Bring your target to life. Give the “idea” of your target audience a real identity. Suppose you’ve honed in on the demographic of working mothers between the ages of 35 and 45 with an average household income of $100,000, who live within three miles of your business. From your psychographic research, you know these women place high value on caring for their family, despite leading a busy life. Using what you know, write the rest of your target customer’s story. As long as you stick to the information you know, be as creative as you wish. You may find that you uncover simple ways to create a relatable brand, based on her needs, challenges, and wants, whether it’s the ability to “valet” park so she’s not late for her appointment, or carrying an organic line of products that you know she values. Cut a picture out of a magazine that “looks” like your target customer, to give her a face. Give her a name, too.

163H

Post the image near your computer so that “she” is always top of mind. As you select your brand elements, remember, it’s all about her. We know from studies on color psychology, for example, that various hues of red can incite feelings of energy and passion. Green and blue hues on the other hand, tend to induce peace, and a sense of relaxation and calm. Though you, a passionate entrepreneur, may love the energy a splash of red puts into your logo, your frazzled working mom target audience may respond far more favorably to a tranquil blue.

Screen Shot 2015-01-13 at 12.19.51 PM

 

The Path of Inspiration logo was chosen by a couple taking a trip around the world who wants to document their adventure via photos on their blog. They envision their audience to be like-minded travelers, passionate about exploration. The founders of Boom Coffee know their audience is young and playful and wanted their logo to be “fun and energetic” in order to appeal to them.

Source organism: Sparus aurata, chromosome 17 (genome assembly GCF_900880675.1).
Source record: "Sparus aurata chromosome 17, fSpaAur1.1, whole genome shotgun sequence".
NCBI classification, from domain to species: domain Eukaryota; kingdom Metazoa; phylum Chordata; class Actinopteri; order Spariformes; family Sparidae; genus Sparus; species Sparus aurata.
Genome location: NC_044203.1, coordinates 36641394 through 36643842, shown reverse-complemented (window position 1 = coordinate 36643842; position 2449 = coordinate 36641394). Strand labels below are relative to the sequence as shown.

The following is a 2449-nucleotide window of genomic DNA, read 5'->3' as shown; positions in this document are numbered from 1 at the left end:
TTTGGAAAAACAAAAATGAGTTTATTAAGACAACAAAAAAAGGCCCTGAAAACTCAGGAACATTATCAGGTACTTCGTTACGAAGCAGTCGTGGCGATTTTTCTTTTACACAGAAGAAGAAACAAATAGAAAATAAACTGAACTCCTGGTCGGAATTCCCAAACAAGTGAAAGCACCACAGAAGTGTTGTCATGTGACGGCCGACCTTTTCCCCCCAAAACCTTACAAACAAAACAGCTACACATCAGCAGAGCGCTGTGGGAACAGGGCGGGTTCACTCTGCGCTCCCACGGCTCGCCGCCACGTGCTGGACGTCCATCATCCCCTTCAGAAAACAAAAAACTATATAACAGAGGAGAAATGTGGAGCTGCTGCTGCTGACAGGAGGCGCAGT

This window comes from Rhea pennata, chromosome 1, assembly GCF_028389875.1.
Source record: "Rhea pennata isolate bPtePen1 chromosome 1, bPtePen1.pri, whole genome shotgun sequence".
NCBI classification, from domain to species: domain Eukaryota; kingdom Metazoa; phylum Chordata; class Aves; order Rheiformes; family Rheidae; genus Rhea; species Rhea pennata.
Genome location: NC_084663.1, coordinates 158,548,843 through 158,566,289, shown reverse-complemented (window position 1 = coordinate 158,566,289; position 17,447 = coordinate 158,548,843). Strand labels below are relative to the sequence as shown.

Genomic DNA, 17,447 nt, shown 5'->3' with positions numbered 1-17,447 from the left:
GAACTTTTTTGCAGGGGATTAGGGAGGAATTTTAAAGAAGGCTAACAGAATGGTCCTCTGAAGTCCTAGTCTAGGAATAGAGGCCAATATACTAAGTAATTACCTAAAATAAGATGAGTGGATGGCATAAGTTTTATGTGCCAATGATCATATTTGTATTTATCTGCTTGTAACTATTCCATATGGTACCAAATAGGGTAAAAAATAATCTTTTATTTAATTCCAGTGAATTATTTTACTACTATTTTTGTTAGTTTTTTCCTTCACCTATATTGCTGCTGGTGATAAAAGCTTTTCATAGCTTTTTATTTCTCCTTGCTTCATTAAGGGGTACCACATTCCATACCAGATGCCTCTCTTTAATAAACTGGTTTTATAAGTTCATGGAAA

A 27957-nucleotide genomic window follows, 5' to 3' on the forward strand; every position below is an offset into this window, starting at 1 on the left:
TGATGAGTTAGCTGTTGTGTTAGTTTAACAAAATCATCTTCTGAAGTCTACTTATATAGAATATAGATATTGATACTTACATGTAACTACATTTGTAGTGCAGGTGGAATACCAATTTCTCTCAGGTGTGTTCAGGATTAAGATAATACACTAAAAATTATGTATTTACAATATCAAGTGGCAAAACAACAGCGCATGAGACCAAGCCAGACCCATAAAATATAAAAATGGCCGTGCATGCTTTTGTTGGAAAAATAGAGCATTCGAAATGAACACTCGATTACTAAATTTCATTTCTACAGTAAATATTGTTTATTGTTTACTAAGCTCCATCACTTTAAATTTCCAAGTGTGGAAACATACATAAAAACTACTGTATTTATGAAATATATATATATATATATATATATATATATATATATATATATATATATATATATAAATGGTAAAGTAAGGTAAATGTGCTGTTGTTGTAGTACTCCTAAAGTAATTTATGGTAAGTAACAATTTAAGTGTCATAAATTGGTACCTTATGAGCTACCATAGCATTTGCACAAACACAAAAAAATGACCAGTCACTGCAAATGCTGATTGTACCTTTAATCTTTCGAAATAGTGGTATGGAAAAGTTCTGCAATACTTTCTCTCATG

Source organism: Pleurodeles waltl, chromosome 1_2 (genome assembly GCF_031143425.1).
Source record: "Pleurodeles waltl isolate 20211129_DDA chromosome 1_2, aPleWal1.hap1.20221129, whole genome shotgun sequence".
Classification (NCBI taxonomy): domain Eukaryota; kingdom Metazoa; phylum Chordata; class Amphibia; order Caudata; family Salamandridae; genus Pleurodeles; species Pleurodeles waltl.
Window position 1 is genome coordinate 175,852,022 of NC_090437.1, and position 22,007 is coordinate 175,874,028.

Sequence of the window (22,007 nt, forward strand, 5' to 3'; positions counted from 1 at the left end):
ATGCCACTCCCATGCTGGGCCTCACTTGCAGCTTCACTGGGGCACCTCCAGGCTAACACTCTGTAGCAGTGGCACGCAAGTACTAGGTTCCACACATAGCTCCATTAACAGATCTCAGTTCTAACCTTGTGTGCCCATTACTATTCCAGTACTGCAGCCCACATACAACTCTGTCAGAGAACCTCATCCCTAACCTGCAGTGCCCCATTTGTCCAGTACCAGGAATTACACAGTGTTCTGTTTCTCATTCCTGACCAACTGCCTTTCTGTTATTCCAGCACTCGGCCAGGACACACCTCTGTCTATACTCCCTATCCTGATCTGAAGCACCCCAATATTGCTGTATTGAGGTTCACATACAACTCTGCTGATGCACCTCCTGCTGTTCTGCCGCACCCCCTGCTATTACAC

Building a successful brand starts with understanding one key element: It’s not about you. The more you can identify your target audience and the deeper wants and needs they have, you can ensure the brand elements you create and in invest in deliver customer-appropriate messages that eventually lead to a lasting customer relationship.

The author

Stephanie Taylor Christensen
Stephanie Taylor Christensen

Stephanie Taylor Christensen was a financial services marketer for more than a decade before becoming her own boss, as a full-time freelance writer and the owner of Om for Mom prenatal yoga in Columbus, Ohio. Her coverage of personal finance, career, and small business news is regularly syndicated in national publications including Real Simple, USAToday.com, ForbesWoman, The Huffington Post, Yahoo!Finance, and Refinery 29. Christensen holds a Master of Science Degree in Marketing and is also the founder of WellnessOnLess (http://www.wellnessonless.com), a site dedicated to prioritized living.

Related articles

22 beautiful real estate logos that close the deal

22 beautiful real estate logos that close the deal

Have you ever seen a house like the one below before? Of course you have—not in reality but in logo design. The world of real estate logos is littered with sloping roofs and square windows, suspended in abstract space or agglomerated onto one another in physically baffling clusters. They’re ubiquitous, they’re boring and they make…

Current Design Contests

Designers, check out these contests so you can start building your career.